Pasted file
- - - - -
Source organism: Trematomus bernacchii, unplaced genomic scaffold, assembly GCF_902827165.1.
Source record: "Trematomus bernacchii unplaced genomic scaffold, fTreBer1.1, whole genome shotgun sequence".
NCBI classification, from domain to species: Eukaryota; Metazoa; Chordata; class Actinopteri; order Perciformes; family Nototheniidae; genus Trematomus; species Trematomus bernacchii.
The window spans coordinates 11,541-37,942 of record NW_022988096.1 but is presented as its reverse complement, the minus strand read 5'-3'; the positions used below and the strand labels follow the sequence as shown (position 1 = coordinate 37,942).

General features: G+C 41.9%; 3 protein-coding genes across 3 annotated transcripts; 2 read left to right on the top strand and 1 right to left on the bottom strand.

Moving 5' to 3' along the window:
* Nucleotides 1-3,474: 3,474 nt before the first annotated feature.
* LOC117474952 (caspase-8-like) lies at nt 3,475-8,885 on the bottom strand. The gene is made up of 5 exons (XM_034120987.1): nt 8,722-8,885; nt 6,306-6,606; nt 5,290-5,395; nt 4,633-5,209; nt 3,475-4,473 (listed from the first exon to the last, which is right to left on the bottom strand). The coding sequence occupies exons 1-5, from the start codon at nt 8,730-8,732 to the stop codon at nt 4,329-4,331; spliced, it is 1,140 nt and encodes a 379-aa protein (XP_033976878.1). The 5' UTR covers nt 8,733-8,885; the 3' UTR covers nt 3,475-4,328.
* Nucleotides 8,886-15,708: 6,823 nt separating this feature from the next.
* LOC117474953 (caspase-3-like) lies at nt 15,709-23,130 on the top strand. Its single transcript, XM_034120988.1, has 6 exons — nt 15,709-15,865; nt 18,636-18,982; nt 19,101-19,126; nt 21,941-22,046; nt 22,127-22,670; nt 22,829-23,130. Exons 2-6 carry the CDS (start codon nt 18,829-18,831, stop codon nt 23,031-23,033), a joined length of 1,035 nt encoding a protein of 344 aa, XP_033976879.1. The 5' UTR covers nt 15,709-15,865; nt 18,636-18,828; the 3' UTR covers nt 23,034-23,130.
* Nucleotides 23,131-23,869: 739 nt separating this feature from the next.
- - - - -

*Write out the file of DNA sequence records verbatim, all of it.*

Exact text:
Source organism: Trematomus bernacchii, unplaced genomic scaffold, assembly GCF_902827165.1.
Source record: "Trematomus bernacchii unplaced genomic scaffold, fTreBer1.1, whole genome shotgun sequence".
NCBI classification, from domain to species: Eukaryota; Metazoa; Chordata; class Actinopteri; order Perciformes; family Nototheniidae; genus Trematomus; species Trematomus bernacchii.
The window spans coordinates 11,541-37,942 of record NW_022988096.1 but is presented as its reverse complement, the minus strand read 5'-3'; the positions used below and the strand labels follow the sequence as shown (position 1 = coordinate 37,942).

General features: G+C 41.9%; 3 protein-coding genes across 3 annotated transcripts; 2 read left to right on the top strand and 1 right to left on the bottom strand.

Moving 5' to 3' along the window:
* Nucleotides 1-3,474: 3,474 nt before the first annotated feature.
* LOC117474952 (caspase-8-like) lies at nt 3,475-8,885 on the bottom strand. The gene is made up of 5 exons (XM_034120987.1): nt 8,722-8,885; nt 6,306-6,606; nt 5,290-5,395; nt 4,633-5,209; nt 3,475-4,473 (listed from the first exon to the last, which is right to left on the bottom strand). The coding sequence occupies exons 1-5, from the start codon at nt 8,730-8,732 to the stop codon at nt 4,329-4,331; spliced, it is 1,140 nt and encodes a 379-aa protein (XP_033976878.1). The 5' UTR covers nt 8,733-8,885; the 3' UTR covers nt 3,475-4,328.
* Nucleotides 8,886-15,708: 6,823 nt separating this feature from the next.
* LOC117474953 (caspase-3-like) lies at nt 15,709-23,130 on the top strand. Its single transcript, XM_034120988.1, has 6 exons — nt 15,709-15,865; nt 18,636-18,982; nt 19,101-19,126; nt 21,941-22,046; nt 22,127-22,670; nt 22,829-23,130. Exons 2-6 carry the CDS (start codon nt 18,829-18,831, stop codon nt 23,031-23,033), a joined length of 1,035 nt encoding a protein of 344 aa, XP_033976879.1. The 5' UTR covers nt 15,709-15,865; nt 18,636-18,828; the 3' UTR covers nt 23,034-23,130.
* Nucleotides 23,131-23,869: 739 nt separating this feature from the next.